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A Complete Guide to VA Home Loans

Are you a military veteran? Looking to buy a home? If so, you’d probably be interested in learning about VA loans.

VA loans are specifically designed for veterans and can help them get into homes without a down payment or good credit. Interested in learning more about VA home loans? We’re going to cover them in detail below.

The Pros of VA Loans

VA loans come with a number of positive attributes. The most prominent of these attributes include the following.

No Downpayment Required

Perhaps the best of the VA loan’s attributes is that it doesn’t require any downpayment. You can purchase a home with a VA loan without having to put any money down at all.

This isn’t true of most other loans, which can require anywhere from a 3.5% downpayment to a 5% downpayment to as much as a 20% downpayment. In fact, the only other loan that doesn’t require a downpayment is the USDA loan, and that requires you to purchase a home in a rural area of the country. VA loans have no such restriction.

No Private Mortgage Insurance

One of the caveats of taking out a mortgage without putting down at least 20% of the purchase price is that you have to pay private mortgage insurance until 20% equity is reached . . . that is unless you take out a VA loan. VA loans never require private mortgage insurance, even if there’s no downpayment at all.

This can be a pretty big deal considering that private mortgage insurance is equal to anywhere from 0.58% to 1.86% of the mortgage’s original amount per year. On a home of $250,000, that would be between $1,450 and $4,650 yearly. That’s between $120 and $400 every month.

Consider how much money you would save by not having to pay this for the first few years of the loan. We’re talking several thousands of dollars.

Higher Debt-to-Income Allowances

When applying for a loan, lenders will consider your debt-to-income ratio. This is a percentage of how much of your income is used to pay off monthly debts. The higher your debt-to-income ratio, the harder it is for you to get a mortgage.

Note, though, that VA loans often have higher allowances than most other types of loans. Conventional lenders are legally allowed to provide loans to those with debt-to-income ratios of up to 50%. However, a good many of them cap debt-to-income ratios at 36%.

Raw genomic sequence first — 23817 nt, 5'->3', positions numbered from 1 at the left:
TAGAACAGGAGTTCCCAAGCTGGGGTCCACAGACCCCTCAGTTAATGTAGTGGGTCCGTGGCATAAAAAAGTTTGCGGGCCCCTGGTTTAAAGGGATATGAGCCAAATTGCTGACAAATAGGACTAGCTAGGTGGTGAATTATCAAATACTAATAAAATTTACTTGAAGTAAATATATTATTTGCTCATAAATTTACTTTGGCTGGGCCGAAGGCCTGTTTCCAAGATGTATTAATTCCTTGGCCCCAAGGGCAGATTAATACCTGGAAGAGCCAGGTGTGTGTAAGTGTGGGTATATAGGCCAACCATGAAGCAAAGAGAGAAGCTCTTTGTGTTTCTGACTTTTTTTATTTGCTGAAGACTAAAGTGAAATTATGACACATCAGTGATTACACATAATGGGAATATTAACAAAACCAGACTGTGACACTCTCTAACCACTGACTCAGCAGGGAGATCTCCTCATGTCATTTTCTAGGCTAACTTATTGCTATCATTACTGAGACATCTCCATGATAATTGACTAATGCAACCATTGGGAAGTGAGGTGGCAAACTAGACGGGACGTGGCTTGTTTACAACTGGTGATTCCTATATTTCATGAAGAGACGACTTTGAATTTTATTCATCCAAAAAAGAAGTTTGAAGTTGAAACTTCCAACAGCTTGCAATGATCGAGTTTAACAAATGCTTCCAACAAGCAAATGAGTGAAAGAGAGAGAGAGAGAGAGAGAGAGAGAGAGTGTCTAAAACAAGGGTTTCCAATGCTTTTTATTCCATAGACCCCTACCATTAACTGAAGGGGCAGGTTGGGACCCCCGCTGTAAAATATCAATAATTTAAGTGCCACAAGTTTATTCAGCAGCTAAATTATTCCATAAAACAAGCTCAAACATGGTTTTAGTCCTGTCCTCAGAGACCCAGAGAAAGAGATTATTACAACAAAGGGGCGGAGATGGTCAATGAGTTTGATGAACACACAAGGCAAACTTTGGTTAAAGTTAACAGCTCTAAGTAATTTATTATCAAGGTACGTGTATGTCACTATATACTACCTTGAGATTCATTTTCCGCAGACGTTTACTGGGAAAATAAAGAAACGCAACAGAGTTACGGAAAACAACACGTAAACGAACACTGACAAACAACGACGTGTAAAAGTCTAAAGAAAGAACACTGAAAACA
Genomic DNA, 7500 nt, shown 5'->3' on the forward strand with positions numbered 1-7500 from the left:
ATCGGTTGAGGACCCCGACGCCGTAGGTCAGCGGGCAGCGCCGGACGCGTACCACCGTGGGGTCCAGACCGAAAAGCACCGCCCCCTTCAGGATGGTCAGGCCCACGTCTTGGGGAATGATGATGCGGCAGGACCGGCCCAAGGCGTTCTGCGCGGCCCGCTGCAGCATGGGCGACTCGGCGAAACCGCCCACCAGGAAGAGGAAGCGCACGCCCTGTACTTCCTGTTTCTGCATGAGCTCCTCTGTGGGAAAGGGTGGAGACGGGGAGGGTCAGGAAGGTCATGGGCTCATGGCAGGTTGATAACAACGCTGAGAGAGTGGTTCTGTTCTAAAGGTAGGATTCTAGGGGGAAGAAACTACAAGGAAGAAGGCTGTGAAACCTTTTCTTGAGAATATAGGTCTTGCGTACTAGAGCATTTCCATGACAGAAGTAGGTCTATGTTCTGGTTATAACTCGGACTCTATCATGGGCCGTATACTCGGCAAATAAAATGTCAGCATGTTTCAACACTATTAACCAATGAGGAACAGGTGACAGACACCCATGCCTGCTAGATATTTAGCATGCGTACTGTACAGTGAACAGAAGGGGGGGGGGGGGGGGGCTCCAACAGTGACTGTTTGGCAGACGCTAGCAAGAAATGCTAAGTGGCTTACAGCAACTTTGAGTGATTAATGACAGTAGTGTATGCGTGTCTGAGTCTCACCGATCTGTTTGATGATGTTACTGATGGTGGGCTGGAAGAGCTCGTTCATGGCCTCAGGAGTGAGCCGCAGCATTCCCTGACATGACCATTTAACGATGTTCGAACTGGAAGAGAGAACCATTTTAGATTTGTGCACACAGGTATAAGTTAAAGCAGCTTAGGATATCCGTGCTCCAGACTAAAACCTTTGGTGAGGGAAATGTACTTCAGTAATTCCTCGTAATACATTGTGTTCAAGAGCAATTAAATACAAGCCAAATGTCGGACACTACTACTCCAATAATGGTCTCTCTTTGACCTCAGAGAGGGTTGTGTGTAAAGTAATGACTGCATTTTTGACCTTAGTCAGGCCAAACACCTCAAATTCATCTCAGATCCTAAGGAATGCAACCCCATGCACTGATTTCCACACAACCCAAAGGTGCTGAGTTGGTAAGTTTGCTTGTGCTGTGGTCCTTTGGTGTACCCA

VA loans, on the other hand, cap debt-to-income ratios at 41%. So, if you’re still in the process of paying off debt, a VA loan might still allow you to purchase a residence.

Leniency After Foreclosure

Let’s say you buy a home and are unable to make payments on it. As a result, your house gets foreclosed on.

In most scenarios, this would prevent you from getting a mortgage for 7 years (conventional loan) or 3 years (FHA loan). But in the case of the VA loan, you would only have to wait 2 years.

In other words, there’s less risk involved when using a VA loan. Because of the leniency allowed after foreclosure, you can be more aggressive in your home buying endeavors.

Cons of VA Loans

Yes, VA loans come with a variety of benefits. However, they do have some cons, including the following.

Funding Fees

Though VA loans don’t require you to pay private mortgage insurance, they do require you to pay a funding fee. These fees are used to keep the program operational.

Funding fees for VA loans fluctuate a bit based on your downpayment. For first-time VA loan users, they range from 1.4% to 2.3% of the home’s purchase price. If another VA loan is obtained after the first one, these fees will range from 1.4% to 3.6% of the home’s purchase price.

Note, though, that you only have to pay this fee once. This happens at the closing of the sale, and the cost can be rolled into the mortgage.

So, let’s say you’re buying a $250,000 home with a $35,000 downpayment. In this case, you would pay 1.4% of the home’s purchase price in funding fees, or $3,500.

Skepticism From Sellers

For a variety of reasons, some sellers are reluctant to accept VA loans. This is generally because VA loans put an additional financial onus on the sellers, hamstringing them with a bevy of new responsibilities. In other words, VA loans have the potential to turn the transaction into a bit of a headache.

So, while most sellers will accept a VA loan, some won’t. And, in situations in which several bids are being placed, those with VA loans might be put on the backburner.

How to Obtain a VA Loan

We’ve discussed the pros and cons of VA loans. Now, you might be wondering how to go about getting one.

It’s really as simple as talking to your local mortgage lender and mentioning that you’re interested in taking out a VA loan. Your lender will inform you of terms and interest rates and will help you start the paperwork.

Once you’ve been pre-approved, you can begin your house search and find a residence that your loan will cover. It’s best to work with a real estate agent throughout this process, particularly one that’s versed in the use of VA loans. He or she will help you find homes whose sellers are okay with accepting VA loans.

When you find a home, you can go back to your mortgage lender and start the transactional process. This will take a few weeks (or months) but will (hopefully) result in the purchase of your home.

VA Loans Are the Ideal Option for Most Military Veterans

In truth, if you’re a military veteran, you would probably best benefit from taking out VA loans. These loans offer a number of benefits that you won’t find in other home loan programs and can go on to save veteran homeowners substantial amounts of money over the years.

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